Site Build 1 - Brutalism

Burtalism is all the rage right now in web dev. Let's make a silly site.

What we'll be making

What we'll be making

Here’s the live demo.

Overview

One of my favorite places of site inspiration is brutalistwebsites.com. The creativity is amazing, the sites, are fun, and they all load fast. Brutalism is all about being minimal with HTML and CSS and throwing back to early web styles. This week, I wanted to try my own hand at making a page.

Goal

The goal of this was to make a brutalist website in about an hour using minimal markup and CSS. Ideally, in a brutalist website, JavaScript is a big no no. But what’s the fun in that? I made a compromise that the side should still work even if JS was disabled for the user.

Inspiration

Like any good website (or art project for that matter), there’s some inspiration behind it. In my case, I stumbled onto Tim Holman’s awesome project, Generative Artistry.

Generative Artistry

Generative Artistry

Tim uses vanilla JavaScript to demo different ways of generating art. I loved his Cubic Disarray example, and wanted to incorporate it into a site.

Let’s get coding

HTML

First, let’s add the HMTL. The goal is to keep it simple! I’m just going to start by adding some boilerplate, a Canvas element for the disarray, and a div to hold the content.

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<!DOCTYPE html>
<html>
  <head>
    <meta charset="UTF-8">
    <meta name="viewport" content="width=device-width, initial-scale=1">
    <title>Brutalist Site 1</title>
  </head>
  <body>
    <canvas></canvas>
    <div></div>
  </body>
</html> 

If you’re following along at home, you’ll have a beautiful blank page. True brutalists can stop here.

It's like modern art

It's like modern art

However, let’s get the canvas showing the drawing. That might be cool.

JavaScript

Now we’ll need to add our JS to draw the canvas. The example Tim provides uses a canvas of 300x300px, but I think it would make a cool background. Here’s how I implemented the canvas that takes up the size of the document and fills to the height of the content of the div:

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function drawCanvas() {
  var canvas = document.querySelector('canvas');
  var div = document.querySelector('div');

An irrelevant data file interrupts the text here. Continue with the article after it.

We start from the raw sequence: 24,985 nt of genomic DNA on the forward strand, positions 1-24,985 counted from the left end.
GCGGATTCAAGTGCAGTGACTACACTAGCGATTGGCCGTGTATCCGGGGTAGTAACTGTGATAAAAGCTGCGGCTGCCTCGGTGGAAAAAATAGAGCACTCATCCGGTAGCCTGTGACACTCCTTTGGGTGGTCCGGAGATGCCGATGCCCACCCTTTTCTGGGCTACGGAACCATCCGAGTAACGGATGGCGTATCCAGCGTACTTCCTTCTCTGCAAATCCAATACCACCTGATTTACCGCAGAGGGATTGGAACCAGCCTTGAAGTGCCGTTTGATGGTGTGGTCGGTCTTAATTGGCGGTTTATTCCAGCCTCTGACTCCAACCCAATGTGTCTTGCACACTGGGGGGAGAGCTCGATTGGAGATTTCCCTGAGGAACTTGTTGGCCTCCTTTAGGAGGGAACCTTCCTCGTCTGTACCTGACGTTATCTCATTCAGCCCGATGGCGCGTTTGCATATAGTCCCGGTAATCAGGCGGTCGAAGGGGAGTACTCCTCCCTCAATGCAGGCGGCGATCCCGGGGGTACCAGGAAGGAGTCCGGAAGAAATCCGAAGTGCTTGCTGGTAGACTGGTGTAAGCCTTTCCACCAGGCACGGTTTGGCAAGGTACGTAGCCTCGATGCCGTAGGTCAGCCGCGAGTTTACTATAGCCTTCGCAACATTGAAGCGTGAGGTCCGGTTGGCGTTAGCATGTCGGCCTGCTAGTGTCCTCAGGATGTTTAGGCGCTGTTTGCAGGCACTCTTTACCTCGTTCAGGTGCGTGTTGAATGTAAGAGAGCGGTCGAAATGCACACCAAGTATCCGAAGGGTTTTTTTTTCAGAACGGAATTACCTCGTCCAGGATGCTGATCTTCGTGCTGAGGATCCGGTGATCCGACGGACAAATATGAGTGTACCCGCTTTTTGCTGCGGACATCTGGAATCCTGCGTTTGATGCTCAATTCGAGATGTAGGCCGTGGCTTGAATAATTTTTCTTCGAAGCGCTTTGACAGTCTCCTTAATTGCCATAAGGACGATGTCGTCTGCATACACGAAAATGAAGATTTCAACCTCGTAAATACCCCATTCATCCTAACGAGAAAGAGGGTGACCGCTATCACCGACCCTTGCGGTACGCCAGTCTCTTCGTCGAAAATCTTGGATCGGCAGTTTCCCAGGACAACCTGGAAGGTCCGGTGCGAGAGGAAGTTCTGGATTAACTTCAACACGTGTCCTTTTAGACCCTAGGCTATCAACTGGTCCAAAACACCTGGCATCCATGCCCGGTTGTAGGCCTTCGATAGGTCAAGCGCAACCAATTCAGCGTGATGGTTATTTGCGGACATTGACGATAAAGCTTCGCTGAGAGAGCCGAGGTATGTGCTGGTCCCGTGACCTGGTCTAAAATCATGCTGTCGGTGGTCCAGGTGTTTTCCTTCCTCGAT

var context = canvas.getContext('2d');

  // Variables to play with
  context.lineWidth = 8;
  var squareSize = 80;
  var randomDisplacement = 15;
  var rotateMultiplier = 20;

  // Width of the canvas should be the width of the page
  var widthSize = document.body.clientWidth;
  // Height of the canvas should be the height of the div
  // plus some extra room to breathe. 
  var heightSize = div.clientHeight + 200;

  canvas.width = widthSize;
  canvas.height = heightSize;

  // Draw the square
  function draw(width, height) {
    context.beginPath();
    context.rect(-width / 2, -height / 2, width, height);
    context.stroke();
  }

  // Loop and draw the squares!
  for (var i = squareSize; i <= widthSize - squareSize; i += squareSize) {
    for (var j = squareSize; j <= heightSize - squareSize; j += squareSize) {
      var plusOrMinus = Math.random() < 0.5 ? -1 : 1;
      var rotateAmt = j / widthSize * Math.PI / 180 * plusOrMinus * Math.random() * rotateMultiplier;

      plusOrMinus = Math.random() < 0.5 ? -1 : 1;
      var translateAmt = j / heightSize * plusOrMinus * Math.random() * randomDisplacement;

      context.save();
      context.translate(i + translateAmt, j)
      context.rotate(rotateAmt);
      draw(squareSize, squareSize);
      context.restore();
    }
  }
}

Now we’ll need to call our script in the body of the html.

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<script>
  drawCanvas();
</script>

Now we should have some cubes rendering!

Cubes!!!

Cubes!!!

The problem now is that we have no content in our div, so we only have one row of cubes. Let’s add some content to fix that.

Use your favorite text generator (like Hipsum) to add some filler content to your div

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    <div>
      <h1>Hello</h1>
      <p>Lorem ipsum dolar...</p>
      <p>Brunch kitsch art party iceland...</p>
      <p>Try-hard tacos quinoa...</p>
      <p>Shaman iceland gentrify blog...</p>
    </div>

Now that we have some height to our <div>, we’ll have some height to our canvas!

More Cubes!!!

More Cubes!!!

CSS

The last piece to this puzzle is styling. We want the cubes to be the background for the page with our div of text on top.

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/* Reset body styles. Feel free to use normalize.css instead! */
/* Also use a monospace font to be a really cool kid */
body {
    margin: 0;
    overflow-y: auto;
    overflow-x: hidden;
    font-family: "Lucida Console", Monaco, monospace;
}

/* Place div on top by giving an absolute position */
div {
    position: absolute;
    background: white;
    top: 0;
    left: 0;
    padding: 16px;
    max-width: 400px;
    margin: 50px;
}

Once we have that linked to our HTML, we get this beauty:

Wow, what a beaut

Wow, what a beaut

Responsive

The last little tweak we can do to improve the site is to make it responsive. The quick and dirty way is to add an event listener to your body tag to listen for a resize. When the body is resized, we should call drawCanvas() in order to make sure we always have cubes on the page.

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    <body onresize="drawCanvas()">

^ That’s the quick and dirty way, using addEventListener("resize", myScript); would be more correct :)

Nice boxes

Nice boxes

All together

What to do next

Feel free to change up the colors, styles, shapes, or whatever else you can dream of! This was a very basic example, with a lot that can be improved on. Maybe adding some borders to the div if JS is disabled would be a good place to start.

PS: If you generate a cool canvas, you can save it as an image for use in other projects.